The new shirt tells the story of the 19 Aboriginal and Torres Strait Islander players who have represented the Swans.
Sydney Swans players are set to don a new Marn Grook football guernsey this year, which has been designed by GO Foundation scholar, artist Lua Pellegrini.
A proud Wiradjuri woman who grew up on Darug country, Pellegrini is studying at UNSW and is Chairperson of the NSW Youth Advisory Council.
The artwork on the guernsey is titled Duguwaybul Yindyamangidyal which means altogether respectfully: respect, gentleness, politeness, honour, careful, altogether as one. It represents connectedness, depicting the story of the 19 Aboriginal and Torres Strait Islander men who have played for the Sydney Swans, both in the past and the present.
Marn Grook is the name given to a traditional game played during a corroboree of the Djawurrung and Jardwadjali clans in Victoria’s Western District. It is believed this game was one of the inspirations behind Australian rules football as it’s known today.
Pellegrini said she can’t wait to see Sydney Swans players run out in the guernsey, which will be worn in each of the two weeks of Sir Doug Nicholls Round.
“It will mean a lot, not just to me but to my family, to see the team run out in my design,” Pellegrini said. “When the Swans contacted me, I was writing an Indigenous Studies essay about Indigenous round guernseys, the importance of the round, and what it means for the Indigenous community as a whole. So, it was really special for me to be asked, and to be picked was even more exciting.”
GO Foundation Co-Founder Michael O’Loughlin said he is incredibly proud to have a GO student design the Marn Grook guernsey.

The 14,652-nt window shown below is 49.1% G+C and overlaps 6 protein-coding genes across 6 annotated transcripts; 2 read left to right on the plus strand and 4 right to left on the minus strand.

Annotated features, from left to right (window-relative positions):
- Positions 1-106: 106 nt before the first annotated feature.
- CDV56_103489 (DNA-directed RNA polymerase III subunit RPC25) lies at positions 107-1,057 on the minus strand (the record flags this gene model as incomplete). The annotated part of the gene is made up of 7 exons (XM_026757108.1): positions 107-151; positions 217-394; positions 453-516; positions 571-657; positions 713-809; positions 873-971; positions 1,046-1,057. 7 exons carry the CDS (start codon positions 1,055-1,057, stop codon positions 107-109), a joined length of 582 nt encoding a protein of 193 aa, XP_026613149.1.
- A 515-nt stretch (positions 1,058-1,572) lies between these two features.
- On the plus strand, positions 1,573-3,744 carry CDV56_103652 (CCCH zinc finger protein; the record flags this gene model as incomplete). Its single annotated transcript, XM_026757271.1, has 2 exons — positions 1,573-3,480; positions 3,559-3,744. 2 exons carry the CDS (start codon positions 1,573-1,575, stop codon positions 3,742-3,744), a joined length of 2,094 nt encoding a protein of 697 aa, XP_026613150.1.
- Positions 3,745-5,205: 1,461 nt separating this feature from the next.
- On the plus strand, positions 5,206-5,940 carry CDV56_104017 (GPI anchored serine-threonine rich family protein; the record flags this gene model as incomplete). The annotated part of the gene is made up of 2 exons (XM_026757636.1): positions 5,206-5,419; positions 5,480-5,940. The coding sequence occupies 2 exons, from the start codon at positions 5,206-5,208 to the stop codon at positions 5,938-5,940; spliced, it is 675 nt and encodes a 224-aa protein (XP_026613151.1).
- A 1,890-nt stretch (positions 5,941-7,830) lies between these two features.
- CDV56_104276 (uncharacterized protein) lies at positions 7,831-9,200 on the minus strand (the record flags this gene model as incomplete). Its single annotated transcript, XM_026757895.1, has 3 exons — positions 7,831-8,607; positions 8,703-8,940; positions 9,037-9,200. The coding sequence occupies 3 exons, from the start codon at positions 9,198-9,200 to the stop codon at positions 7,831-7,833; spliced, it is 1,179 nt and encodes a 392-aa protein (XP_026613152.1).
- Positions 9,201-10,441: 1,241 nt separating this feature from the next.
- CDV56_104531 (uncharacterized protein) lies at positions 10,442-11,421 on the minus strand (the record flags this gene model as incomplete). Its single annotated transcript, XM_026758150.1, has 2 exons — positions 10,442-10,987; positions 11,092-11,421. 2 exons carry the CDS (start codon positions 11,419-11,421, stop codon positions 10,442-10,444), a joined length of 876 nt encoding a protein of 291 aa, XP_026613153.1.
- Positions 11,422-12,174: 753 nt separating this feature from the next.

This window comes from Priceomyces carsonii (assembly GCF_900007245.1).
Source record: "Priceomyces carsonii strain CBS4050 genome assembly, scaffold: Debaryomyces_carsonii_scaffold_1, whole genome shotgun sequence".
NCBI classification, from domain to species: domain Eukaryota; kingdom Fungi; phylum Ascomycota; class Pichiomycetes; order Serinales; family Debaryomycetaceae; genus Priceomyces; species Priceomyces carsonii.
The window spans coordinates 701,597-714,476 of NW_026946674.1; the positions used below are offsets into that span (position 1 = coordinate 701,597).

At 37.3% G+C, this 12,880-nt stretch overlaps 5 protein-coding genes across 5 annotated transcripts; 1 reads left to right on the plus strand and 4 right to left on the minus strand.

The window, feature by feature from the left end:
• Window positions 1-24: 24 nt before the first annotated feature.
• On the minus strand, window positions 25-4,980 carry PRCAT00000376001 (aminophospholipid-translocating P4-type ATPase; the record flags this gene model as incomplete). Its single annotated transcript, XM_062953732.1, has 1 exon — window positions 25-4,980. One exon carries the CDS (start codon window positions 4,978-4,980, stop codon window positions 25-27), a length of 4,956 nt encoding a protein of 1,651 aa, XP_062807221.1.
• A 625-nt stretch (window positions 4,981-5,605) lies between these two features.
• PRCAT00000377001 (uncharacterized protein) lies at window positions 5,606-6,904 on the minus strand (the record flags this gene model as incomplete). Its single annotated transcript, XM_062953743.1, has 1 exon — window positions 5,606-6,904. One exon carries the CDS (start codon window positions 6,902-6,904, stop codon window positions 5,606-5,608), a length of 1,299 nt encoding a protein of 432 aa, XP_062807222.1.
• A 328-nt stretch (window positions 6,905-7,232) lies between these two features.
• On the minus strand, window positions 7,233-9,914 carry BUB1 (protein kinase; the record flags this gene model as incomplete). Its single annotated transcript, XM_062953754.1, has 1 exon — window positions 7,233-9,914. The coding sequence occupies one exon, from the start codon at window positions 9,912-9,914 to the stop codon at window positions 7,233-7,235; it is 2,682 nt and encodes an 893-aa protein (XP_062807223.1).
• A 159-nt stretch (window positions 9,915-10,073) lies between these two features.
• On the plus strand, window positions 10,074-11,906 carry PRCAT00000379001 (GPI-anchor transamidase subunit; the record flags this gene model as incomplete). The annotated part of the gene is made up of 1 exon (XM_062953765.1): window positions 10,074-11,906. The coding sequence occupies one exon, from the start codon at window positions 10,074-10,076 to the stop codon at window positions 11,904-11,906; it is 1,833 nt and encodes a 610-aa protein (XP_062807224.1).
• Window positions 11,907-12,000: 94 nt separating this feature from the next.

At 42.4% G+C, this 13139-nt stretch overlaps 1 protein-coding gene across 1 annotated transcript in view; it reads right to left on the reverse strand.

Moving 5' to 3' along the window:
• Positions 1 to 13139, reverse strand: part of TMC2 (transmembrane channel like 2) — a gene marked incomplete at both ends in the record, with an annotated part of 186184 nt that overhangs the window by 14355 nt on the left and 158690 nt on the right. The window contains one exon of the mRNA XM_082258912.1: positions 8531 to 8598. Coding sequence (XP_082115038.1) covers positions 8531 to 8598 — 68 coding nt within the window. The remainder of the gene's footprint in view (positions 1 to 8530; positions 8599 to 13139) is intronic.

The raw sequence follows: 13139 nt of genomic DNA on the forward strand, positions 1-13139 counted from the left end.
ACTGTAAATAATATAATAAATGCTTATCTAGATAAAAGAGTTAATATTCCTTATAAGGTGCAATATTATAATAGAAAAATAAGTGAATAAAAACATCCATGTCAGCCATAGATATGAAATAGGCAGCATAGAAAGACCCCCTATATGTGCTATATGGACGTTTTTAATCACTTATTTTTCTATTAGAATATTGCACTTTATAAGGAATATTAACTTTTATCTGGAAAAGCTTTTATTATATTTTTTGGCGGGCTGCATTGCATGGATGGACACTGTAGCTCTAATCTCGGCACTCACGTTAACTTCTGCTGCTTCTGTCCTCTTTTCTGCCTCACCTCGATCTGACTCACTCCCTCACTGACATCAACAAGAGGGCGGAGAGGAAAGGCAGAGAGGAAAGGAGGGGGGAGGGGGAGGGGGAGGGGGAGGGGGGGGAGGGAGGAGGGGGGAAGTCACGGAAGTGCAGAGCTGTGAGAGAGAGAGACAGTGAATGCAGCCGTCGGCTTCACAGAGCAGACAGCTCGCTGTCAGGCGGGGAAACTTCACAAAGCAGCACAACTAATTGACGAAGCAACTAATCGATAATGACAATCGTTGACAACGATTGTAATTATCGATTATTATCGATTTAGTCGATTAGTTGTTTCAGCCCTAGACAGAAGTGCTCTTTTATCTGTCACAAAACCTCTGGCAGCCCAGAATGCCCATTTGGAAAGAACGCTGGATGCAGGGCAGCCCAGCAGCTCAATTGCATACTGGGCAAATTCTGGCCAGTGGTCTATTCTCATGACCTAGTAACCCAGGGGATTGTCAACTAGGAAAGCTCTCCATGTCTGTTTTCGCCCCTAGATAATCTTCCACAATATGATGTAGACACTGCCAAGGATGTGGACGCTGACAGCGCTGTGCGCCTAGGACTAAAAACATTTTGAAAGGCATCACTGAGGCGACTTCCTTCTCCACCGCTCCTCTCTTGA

“Lua is a classic example of never giving up and that just makes my heart smile,” O’Loughlin said. “To have myself on there, representing my people back home in Adelaide – the Narungga/Ngarrindjeri/Kaurna people – that for me is really special, as it would be for all the other players who have represented the club.”
The 19 Swans players are represented on the guernsey through 19 circles, with each circle representing the importance of the people who support the players, including their own families and communities.
The blue throughout the guernsey represents water, as water is at the core of life for First Nations peoples. Intertwined with the land, water plays a vital role in the strong connection to country of Indigenous peoples, as well as their own being.
Each of the blue circles are interwoven, showing the relationship that these 19 players share as Swans players, as well as their cultural and familial connections to one another. The light red background featured on the front and the back of the guernsey represents the future and what is to come.